R&A disinvites Greg Norman from Open Champions dinner at St. Andrews in latest volley in LIV war
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Next week, the golf world will celebrate the 150th playing of the Open Championship at “the home of golf,” the Old Course at St. Andrews. It will be a week to remember, and everyone who’s anyone in the golf world will be present to fete the R&A and the oldest tournament in golf, with one big exception: LIV Golf CEO Greg Norman.
Every golf fan knows about the Masters Champions dinner, where past winners enjoy a private meal at Augusta National chosen by the defending champion prior to the start of the tournament.
What you may not know is that the R&A runs a similar celebration each year at the Open Championship. Next week’s Open Champions dinner should prove to be an extra special one, and, as usual, all living past champions are invited to attend. All except Norman, that is.
On Saturday, the R&A announced that it “decided not to invite” Norman, a two-time Open champion, to the Champions dinner, and it will also bar him from playing in the Celebration of Champions event on Monday at the Old Course, where Tiger Woods, Lee Trevino, Collin Morikawa and many other players will kick off the festivities with an exhibition.
The R&A’s statement explained that next week’s Open is an “extremely important milestone for golf” and they want “to ensure that the focus remains on celebrating the Championship,” adding that they “do not believe that would be the case if Greg were to attend.” Earlier, this year, the R&A rejected Norman’s request for a special exemption to actually play in the Open (while past champions are guaranteed a spot in the Open through the age 60, Norman is 67).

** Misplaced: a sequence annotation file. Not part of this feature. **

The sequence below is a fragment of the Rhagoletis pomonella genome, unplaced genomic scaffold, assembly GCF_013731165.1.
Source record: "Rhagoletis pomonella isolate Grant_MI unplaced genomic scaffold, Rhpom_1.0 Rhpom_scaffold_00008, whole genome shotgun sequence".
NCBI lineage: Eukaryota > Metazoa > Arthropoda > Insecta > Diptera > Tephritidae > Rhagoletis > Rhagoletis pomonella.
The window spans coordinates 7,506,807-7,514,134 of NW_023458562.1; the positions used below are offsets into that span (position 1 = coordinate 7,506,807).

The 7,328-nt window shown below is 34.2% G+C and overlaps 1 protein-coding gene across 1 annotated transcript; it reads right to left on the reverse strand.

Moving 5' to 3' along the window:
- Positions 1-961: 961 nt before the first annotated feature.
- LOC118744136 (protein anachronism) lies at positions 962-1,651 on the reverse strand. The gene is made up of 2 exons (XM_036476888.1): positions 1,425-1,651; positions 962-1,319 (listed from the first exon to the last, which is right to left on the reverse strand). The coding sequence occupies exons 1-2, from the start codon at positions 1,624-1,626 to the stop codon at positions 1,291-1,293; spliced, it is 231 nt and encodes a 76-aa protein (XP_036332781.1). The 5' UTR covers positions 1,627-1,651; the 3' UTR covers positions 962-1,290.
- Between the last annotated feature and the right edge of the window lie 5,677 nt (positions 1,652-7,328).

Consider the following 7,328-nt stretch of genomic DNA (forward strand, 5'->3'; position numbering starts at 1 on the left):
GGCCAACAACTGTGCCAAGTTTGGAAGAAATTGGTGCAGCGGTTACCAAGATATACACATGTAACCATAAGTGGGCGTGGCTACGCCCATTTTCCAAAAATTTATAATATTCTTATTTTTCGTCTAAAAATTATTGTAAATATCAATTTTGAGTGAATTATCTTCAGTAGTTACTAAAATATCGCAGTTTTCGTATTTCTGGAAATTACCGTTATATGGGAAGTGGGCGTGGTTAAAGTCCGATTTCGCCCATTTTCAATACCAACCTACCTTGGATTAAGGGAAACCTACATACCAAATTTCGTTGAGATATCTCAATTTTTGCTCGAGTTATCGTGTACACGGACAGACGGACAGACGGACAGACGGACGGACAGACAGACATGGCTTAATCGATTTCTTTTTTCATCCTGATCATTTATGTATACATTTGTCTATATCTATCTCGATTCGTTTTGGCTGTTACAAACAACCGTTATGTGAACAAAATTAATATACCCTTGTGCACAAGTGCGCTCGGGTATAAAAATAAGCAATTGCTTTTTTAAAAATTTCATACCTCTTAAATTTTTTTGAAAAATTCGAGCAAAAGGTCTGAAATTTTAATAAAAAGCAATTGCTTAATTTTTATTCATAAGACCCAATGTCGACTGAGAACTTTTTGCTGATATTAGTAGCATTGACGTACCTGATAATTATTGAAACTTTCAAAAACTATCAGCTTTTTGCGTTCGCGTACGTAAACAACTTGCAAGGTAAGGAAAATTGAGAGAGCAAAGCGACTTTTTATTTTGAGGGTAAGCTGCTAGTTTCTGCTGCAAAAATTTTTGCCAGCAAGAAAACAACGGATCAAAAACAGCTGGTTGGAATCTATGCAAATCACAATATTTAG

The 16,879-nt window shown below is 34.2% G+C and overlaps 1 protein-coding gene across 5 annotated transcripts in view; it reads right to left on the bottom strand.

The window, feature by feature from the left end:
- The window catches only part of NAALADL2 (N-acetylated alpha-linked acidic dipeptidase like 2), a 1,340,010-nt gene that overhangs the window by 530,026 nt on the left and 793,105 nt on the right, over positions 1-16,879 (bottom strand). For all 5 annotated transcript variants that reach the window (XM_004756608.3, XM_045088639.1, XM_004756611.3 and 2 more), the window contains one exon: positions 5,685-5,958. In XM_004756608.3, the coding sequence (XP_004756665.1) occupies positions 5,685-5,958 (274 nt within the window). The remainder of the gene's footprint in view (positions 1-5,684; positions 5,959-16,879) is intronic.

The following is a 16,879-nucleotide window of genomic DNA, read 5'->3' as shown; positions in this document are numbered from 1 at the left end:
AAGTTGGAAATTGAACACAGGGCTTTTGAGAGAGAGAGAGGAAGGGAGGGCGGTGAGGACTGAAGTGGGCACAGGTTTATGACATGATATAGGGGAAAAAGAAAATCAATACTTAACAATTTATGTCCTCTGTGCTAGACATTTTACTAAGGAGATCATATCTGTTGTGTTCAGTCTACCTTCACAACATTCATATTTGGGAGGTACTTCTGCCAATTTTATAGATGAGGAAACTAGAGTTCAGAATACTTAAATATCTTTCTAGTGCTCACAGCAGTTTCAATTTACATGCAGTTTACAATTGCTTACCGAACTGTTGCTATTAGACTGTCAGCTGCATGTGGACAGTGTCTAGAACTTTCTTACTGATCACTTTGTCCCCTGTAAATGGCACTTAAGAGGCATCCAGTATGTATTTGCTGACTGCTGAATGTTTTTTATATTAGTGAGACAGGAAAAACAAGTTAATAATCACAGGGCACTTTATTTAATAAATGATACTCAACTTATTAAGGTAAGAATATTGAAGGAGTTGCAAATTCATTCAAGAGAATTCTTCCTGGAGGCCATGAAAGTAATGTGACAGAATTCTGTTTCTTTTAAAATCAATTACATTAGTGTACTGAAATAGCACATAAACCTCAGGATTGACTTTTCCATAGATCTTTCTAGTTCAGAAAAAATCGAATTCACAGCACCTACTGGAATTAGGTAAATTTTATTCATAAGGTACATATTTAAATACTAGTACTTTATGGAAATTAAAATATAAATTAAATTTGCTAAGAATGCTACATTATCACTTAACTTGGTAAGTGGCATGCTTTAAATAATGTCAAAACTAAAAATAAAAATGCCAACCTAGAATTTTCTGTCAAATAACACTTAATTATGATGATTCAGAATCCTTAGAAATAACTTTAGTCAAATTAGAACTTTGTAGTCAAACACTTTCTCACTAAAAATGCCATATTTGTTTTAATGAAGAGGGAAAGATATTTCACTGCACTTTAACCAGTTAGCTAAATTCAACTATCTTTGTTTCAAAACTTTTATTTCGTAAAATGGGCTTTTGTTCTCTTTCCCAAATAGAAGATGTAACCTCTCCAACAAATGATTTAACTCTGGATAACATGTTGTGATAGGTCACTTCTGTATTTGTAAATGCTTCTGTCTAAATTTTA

You can read the R&A’s statement barring Norman from the Open in full below.
In response to enquiries regarding The R&A Celebration of Champions field and the Champions’ Dinner, we can confirm that we contacted Greg Norman to advise him that we decided not to invite him to attend on this occasion. The 150th Open is an extremely important milestone for golf and we want to ensure that the focus remains on celebrating the Championship and its heritage. Unfortunately, we do not believe that would be the case if Greg were to attend. We hope that when circumstances allow Greg will be able to attend again in future.
The move serves as the latest volley in the war between the upstart Saudi-backed LIV Golf and the traditional stewards of the game. The PGA Tour and DP World Tour recently suspended LIV participants from playing on their respective tours. The major championships, however, have so far allowed those LIV pros who have qualified for this year’s majors to play in them, including at the St. Andrews Open next week.
Norman’s presence at the Old Course certainly would have created a sideshow that distracted from the event. But disinviting the winner of the 1986 and 1993 Opens serves as the biggest step the R&A or USGA — golf’s governing bodies — have taken against LIV Golf.